Effect of a randomized controlled trial on the surgical treatment of spinal metastasis, 2000 through 2010: A population-based cohort study




The effect of randomized controlled trials (RCT) on clinical practice patterns and patient outcomes is understudied. A 2005 RCT by Patchell et al demonstrated benefit for surgical decompression in patients with spinal metastasis (SpM). We examined trends in spinal surgery for patients with SpM before and after publication of the Patchell RCT.


The Nationwide Inpatient Sample (NIS) was used to identify a 20% stratified sample of surgical SpM admissions to nonfederal United States hospitals from 2000 to 2004 and 2006 to 2010, excluding 2005 when the RCT was published. Propensity scores were generated and logistic regression analysis was performed to compare outcomes in pre- and post-RCT time periods.


A total of 7404 surgical admissions were identified. The rate of spine surgery increased post-RCT from an average of 3.8% to 4.9% surgeries per metastatic admission per year (P = .03). Admissions in the post-RCT group were more likely to be non-Caucasian, lower income, Medicaid recipients, and have more medical comorbidities and a greater metastatic burden (P < .001). Logistic regression of the propensity-matched sample showed increased odds post-RCT for expensive hospital stay (2.9; 95% confidence interval [CI] = 2.6-3.4) and some complications, including neurologic (1.7; 95% CI = 1.1-2.8), venous thromboembolism (2.8; 95% CI = 1.9-4.2), and decubitis ulcers (15.4; 95% CI = 6.7-34.5). However, odds for in-hospital mortality decreased (0.6; 95% CI = 0.5-0.8).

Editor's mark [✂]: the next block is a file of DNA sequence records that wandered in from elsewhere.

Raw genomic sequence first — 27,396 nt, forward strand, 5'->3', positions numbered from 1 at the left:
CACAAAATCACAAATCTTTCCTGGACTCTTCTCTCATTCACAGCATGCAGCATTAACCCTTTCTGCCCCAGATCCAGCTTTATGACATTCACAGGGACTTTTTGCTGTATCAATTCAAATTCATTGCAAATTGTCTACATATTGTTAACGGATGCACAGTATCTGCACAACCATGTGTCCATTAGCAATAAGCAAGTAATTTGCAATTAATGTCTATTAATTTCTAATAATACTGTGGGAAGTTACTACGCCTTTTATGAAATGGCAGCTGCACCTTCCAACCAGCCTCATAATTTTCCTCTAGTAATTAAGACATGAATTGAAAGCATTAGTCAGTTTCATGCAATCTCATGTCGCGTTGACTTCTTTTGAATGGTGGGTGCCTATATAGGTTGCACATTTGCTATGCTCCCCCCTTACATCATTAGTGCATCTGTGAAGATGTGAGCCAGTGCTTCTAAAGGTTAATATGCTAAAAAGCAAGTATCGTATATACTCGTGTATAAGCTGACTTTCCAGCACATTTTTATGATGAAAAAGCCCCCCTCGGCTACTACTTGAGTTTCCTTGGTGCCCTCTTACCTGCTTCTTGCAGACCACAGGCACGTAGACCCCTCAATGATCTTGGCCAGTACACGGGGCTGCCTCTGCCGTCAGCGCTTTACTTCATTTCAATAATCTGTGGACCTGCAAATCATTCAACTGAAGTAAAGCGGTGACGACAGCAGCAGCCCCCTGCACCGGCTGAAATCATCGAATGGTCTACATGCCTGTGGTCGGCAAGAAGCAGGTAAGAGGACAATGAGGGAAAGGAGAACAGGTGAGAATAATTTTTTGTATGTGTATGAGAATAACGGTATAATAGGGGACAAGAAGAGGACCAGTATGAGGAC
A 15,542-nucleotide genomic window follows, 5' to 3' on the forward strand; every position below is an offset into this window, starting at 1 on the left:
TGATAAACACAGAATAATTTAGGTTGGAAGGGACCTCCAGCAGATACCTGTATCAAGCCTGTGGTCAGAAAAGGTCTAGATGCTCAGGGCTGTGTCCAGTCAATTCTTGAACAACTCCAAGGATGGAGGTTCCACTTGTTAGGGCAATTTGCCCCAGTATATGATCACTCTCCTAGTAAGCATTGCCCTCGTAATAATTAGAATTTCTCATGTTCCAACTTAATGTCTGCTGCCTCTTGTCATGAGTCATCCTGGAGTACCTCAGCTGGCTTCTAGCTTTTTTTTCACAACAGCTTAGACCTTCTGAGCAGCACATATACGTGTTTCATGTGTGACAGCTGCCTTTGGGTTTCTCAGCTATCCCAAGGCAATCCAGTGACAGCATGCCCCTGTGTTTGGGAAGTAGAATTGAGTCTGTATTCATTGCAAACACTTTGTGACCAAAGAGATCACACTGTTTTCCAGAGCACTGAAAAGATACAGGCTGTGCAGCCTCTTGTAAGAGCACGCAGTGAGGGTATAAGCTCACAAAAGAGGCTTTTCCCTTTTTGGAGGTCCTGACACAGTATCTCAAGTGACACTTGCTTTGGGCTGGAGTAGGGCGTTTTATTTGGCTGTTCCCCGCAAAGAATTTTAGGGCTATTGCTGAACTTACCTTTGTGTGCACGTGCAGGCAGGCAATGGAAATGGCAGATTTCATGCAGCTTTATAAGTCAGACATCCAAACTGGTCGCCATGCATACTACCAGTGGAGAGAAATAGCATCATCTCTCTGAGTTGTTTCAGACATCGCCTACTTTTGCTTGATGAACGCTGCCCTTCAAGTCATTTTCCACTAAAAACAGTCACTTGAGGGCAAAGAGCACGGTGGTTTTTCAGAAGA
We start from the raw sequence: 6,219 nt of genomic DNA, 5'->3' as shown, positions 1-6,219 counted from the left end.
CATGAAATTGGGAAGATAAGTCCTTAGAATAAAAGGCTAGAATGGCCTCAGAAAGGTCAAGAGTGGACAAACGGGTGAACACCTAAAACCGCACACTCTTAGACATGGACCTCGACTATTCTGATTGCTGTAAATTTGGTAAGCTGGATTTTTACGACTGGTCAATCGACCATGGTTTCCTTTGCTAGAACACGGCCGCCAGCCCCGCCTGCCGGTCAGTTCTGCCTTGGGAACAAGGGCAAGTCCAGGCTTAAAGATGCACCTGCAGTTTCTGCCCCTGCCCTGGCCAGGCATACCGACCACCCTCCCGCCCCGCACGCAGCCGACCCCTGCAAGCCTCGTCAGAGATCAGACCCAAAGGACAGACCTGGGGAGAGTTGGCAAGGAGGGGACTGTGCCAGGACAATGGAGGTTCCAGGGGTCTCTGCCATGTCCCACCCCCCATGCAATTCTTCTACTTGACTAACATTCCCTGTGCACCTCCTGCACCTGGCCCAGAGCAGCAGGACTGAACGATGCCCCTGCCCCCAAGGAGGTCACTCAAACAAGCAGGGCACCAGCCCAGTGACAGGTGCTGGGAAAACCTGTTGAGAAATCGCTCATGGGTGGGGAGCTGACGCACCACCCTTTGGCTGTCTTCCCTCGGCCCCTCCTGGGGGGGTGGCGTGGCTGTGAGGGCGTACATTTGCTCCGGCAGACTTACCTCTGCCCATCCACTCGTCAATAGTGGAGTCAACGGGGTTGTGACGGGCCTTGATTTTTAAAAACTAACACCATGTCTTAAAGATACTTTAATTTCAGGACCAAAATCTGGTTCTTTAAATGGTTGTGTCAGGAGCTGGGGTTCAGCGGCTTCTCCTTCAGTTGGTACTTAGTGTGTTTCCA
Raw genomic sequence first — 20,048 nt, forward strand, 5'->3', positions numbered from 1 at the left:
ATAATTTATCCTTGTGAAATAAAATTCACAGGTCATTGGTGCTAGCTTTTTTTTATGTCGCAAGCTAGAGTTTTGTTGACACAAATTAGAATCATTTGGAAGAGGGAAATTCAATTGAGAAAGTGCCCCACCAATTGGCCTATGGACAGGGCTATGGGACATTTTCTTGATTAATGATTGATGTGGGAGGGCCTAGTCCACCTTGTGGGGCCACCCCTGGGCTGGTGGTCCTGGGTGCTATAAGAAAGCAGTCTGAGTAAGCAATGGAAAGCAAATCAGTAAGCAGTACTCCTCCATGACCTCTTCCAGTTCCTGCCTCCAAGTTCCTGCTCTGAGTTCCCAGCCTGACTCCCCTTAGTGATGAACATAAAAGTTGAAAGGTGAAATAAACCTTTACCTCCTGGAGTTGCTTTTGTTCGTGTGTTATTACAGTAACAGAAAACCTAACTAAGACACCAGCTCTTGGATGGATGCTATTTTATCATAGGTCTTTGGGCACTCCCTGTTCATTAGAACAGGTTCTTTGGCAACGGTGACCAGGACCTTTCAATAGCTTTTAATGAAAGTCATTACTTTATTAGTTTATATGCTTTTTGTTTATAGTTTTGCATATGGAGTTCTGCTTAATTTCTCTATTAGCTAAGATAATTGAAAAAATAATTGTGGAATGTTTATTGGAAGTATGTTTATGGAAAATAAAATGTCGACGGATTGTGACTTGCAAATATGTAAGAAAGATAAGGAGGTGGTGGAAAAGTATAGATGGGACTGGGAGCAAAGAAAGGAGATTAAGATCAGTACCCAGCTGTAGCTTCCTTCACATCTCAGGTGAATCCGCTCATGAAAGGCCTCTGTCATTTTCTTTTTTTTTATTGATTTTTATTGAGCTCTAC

Surgery for SpM increased after publication of a positive RCT. A significantly greater proportion of patients with lower socioeconomic status, more comorbidities, and greater metastatic burden underwent surgery post-RCT. These patients experienced more postoperative complications and higher in-hospital charges but less in-hospital mortality. Cancer 2014;120:901–908. © 2013 American Cancer Society.